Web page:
The moon jar, or “dalhangari” in Korean, is not just an ordinary ceramic pot. Moon jars are an embodiment of centuries-old Korean artistry and a testament to the beauty of imperfections. These unassuming, round, white porcelain pots have captured the hearts of art enthusiasts globally. Some of them include prominent figures like rapper RM from K-pop sensation BTS and philosopher Alain de Botton.
Often described as old, round, imperfect, and beautiful, moon jars have transcended their humble origins. Their appeal now extends beyond the borders of traditional Korean art connoisseurs. A recent Christie’s auction saw a moon jar sell for an astounding $4.5 million (Ksh.66.3 million)
The moon jar’s rarity plays a notable role in its skyrocketing prices. Crafted from pure white porcelain and kaolin clay, these jars were initially made between 1650 and 1750 in Korea during the Joseon dynasty.
Although they were produced for over a century, only a few are believed to exist today. Larger moon jars, measuring over 40 centimeters (15.7 inches) in height and width, are even scarcer. Estimates suggest only a dozen to thirty of them have survived through the years.
In the mid-20th century, moon jars gained international recognition. All thanks to influential admirers like Japanese folk crafts scholar Yanagi Soetsu and British potter Bernard Leach. The latter famously described owning a moon jar as “owning a piece of happiness.” He later give his pot to fellow potter Lucie Rie for safekeeping during World War II. It stayed in her studio until her death and was later acquired by the British Museum.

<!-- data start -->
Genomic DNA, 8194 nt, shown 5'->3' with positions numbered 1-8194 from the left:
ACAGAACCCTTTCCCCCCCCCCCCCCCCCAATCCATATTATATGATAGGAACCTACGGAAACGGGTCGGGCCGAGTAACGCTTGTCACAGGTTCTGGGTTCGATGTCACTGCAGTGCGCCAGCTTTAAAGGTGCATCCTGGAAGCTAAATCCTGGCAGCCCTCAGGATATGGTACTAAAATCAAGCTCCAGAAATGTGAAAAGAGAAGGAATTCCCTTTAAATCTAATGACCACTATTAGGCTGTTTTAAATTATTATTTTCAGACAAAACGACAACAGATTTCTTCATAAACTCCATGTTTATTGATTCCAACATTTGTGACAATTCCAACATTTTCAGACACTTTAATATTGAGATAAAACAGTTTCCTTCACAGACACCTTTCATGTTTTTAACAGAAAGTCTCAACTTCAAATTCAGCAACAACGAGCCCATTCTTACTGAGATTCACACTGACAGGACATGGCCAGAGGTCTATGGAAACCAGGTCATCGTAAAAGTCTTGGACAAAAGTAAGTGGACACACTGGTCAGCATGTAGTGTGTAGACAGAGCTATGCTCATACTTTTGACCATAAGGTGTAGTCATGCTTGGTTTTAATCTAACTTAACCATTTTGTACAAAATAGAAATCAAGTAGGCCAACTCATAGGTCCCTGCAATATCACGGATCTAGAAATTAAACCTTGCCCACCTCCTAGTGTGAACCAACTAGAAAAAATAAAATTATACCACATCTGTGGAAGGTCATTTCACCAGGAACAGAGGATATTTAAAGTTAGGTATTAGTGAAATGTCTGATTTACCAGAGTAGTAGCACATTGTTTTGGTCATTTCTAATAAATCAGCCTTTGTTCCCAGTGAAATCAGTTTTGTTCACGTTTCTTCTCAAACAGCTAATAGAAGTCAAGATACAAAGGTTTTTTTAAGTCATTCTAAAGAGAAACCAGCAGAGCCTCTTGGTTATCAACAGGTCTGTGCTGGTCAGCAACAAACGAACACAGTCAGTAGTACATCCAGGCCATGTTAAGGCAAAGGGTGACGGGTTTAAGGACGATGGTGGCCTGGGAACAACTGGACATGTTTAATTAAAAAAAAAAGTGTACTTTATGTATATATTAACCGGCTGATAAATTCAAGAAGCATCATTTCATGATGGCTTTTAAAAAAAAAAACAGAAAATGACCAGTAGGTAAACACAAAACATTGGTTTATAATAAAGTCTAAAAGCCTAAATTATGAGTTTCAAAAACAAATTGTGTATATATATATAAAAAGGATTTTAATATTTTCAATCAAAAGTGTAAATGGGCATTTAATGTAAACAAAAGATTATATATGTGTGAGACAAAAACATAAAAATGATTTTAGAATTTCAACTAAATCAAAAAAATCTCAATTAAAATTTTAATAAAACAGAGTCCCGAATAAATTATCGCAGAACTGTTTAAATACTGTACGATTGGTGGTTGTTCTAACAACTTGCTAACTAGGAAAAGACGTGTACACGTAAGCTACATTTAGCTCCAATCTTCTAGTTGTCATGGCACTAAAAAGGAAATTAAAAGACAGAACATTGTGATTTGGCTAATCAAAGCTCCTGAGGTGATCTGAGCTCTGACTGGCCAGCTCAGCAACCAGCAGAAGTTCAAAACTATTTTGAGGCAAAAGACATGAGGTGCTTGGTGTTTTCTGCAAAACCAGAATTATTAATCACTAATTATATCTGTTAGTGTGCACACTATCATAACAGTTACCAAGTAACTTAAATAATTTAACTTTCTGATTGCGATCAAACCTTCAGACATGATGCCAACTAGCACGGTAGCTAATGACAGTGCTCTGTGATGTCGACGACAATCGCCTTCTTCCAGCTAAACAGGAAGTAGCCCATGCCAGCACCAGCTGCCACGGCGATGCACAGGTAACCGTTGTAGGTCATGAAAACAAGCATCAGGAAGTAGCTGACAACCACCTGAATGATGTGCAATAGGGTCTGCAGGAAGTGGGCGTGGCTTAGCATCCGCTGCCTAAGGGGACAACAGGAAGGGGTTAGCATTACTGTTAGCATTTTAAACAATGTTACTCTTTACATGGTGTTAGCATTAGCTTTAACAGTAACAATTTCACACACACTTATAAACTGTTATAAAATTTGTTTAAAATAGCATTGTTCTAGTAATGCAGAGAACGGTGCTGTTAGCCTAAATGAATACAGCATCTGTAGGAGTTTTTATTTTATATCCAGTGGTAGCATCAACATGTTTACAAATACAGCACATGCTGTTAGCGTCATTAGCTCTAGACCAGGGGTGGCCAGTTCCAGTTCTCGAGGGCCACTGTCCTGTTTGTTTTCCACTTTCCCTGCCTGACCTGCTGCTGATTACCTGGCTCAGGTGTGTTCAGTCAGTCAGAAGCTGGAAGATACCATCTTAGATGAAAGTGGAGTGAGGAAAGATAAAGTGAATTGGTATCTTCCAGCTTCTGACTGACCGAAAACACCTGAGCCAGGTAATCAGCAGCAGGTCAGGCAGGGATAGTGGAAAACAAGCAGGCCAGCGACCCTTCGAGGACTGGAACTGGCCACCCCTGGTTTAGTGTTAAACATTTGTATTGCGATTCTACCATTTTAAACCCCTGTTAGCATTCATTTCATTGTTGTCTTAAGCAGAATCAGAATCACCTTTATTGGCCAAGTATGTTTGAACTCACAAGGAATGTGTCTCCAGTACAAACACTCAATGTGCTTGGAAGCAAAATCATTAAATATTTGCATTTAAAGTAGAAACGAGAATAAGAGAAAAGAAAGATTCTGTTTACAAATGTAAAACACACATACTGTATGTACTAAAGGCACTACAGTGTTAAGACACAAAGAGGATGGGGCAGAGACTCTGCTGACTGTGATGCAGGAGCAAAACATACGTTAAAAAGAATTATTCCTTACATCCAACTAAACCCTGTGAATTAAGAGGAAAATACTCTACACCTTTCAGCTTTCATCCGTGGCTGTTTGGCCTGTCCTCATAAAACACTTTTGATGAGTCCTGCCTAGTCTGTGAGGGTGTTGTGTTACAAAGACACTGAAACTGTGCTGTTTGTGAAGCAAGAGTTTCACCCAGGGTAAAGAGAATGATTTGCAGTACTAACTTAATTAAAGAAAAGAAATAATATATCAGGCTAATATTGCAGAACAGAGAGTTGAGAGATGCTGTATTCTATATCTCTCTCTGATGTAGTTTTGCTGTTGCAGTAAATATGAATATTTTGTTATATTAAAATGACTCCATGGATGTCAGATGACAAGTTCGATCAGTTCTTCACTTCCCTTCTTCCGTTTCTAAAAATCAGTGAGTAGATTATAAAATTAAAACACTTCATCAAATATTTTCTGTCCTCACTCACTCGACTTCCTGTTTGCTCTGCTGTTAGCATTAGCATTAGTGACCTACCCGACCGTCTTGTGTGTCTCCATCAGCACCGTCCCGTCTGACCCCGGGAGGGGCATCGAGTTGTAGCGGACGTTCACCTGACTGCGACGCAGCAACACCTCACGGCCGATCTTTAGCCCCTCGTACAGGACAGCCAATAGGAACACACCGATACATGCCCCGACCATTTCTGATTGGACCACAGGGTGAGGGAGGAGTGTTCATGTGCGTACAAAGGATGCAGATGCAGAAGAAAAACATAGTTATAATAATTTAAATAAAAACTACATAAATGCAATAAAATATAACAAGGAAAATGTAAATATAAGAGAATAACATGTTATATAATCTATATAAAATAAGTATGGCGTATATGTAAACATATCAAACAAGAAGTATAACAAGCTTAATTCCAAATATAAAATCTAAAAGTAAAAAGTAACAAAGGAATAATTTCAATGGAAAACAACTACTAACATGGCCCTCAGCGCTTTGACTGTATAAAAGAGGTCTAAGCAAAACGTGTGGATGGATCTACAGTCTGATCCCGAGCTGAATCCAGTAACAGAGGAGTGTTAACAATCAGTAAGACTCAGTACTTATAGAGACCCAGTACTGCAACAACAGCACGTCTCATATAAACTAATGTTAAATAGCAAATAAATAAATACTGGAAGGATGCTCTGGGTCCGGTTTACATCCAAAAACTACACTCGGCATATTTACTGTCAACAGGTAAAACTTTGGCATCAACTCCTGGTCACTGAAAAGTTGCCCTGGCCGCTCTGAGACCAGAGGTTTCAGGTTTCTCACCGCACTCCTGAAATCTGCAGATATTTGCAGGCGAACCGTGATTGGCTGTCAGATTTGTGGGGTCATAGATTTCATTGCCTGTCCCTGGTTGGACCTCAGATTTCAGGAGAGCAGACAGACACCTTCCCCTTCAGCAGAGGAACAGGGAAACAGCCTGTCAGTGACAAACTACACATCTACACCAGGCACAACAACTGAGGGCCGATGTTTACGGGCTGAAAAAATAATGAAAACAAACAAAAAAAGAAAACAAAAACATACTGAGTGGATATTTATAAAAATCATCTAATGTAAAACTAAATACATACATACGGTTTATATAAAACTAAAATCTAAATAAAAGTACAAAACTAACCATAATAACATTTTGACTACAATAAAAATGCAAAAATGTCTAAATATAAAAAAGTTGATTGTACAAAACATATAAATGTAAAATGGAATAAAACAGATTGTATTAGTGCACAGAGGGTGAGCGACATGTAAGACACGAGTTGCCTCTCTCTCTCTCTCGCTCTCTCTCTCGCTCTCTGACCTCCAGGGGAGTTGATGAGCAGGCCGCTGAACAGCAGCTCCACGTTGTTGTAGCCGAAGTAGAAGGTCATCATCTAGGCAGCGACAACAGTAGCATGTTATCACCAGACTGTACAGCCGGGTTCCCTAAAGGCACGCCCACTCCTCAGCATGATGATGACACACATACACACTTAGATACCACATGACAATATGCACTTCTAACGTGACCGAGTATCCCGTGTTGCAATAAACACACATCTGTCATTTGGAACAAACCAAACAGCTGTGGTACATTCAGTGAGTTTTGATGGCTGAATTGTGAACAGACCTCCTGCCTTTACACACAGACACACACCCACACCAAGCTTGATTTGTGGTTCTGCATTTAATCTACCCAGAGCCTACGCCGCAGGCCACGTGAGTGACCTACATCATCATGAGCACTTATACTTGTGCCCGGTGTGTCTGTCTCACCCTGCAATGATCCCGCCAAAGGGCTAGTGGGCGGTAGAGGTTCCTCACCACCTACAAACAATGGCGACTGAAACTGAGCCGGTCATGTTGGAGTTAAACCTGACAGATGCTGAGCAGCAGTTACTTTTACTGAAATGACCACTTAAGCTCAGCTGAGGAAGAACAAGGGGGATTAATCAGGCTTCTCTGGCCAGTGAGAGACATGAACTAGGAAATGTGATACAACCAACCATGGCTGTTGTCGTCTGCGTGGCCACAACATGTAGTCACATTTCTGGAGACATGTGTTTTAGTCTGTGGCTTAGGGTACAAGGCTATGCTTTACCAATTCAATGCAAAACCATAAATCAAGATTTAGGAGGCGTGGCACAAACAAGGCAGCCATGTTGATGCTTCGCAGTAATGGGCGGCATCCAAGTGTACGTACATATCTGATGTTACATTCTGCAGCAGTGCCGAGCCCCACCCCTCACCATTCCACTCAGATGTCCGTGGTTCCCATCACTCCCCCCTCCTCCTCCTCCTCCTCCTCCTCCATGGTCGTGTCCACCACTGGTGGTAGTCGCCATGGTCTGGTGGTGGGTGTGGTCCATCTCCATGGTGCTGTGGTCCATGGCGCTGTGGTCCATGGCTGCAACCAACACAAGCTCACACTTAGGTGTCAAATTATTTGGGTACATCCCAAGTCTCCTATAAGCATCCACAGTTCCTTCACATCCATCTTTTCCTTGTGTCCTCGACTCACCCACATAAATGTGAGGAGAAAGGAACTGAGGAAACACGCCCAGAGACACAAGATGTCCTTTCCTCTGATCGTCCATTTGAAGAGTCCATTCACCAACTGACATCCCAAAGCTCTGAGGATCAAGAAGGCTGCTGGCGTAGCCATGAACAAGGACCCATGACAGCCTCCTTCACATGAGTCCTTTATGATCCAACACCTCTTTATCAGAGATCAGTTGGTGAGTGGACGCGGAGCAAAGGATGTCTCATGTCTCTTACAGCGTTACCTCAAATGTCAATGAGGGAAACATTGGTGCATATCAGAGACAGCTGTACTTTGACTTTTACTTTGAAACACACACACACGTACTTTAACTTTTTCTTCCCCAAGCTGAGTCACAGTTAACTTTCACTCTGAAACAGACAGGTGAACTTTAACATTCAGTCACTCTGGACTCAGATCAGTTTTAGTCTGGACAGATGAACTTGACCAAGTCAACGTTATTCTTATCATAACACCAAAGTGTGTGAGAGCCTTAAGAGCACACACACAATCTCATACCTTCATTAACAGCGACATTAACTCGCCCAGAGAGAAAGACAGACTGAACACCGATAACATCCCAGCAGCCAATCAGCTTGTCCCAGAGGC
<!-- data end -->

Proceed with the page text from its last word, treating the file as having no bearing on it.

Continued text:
The moon jar’s beauty is both innate and emotional. Former director of the National Museum of Korea, Choi Sunu, likened them to companions that inspired his creativity. On the other hand, Bernard Leach admired their “natural unselfconsciousness.” More recently, K-pop sensation BTS’s RM shared how these pots made him feel calm.
The modern generation of Korean potters has been inspired by these timeless creations. Some pay homage by incorporating the moon jar’s essence into their own designs. Yet, others strive to replicate the traditional processes and imperfections that make these jars unique.
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One such modern master, ceramist Kwon Dae Sup, creates unadorned white jars. He allows imperfections to shine through and showcases the lively and organic surface of the moon jar. For Kwon, working on moon jars is both labor-intensive and emotionally fulfilling. As a result, making each creation a unique and rewarding experience.
“There’s a great deal of preparation that goes into making a moon jar traditionally. It’s labor-intensive: washing, sifting impurities from the clay, kneading and rolling it to remove air bubbles, carrying around these large hunks, not to mention hand throwing the clay itself to that oversized bowl shape without collapsing, and the work keeping a pine wood fire burning for 24 hours while the pot hardens in the kiln.”Kwon Dae Sup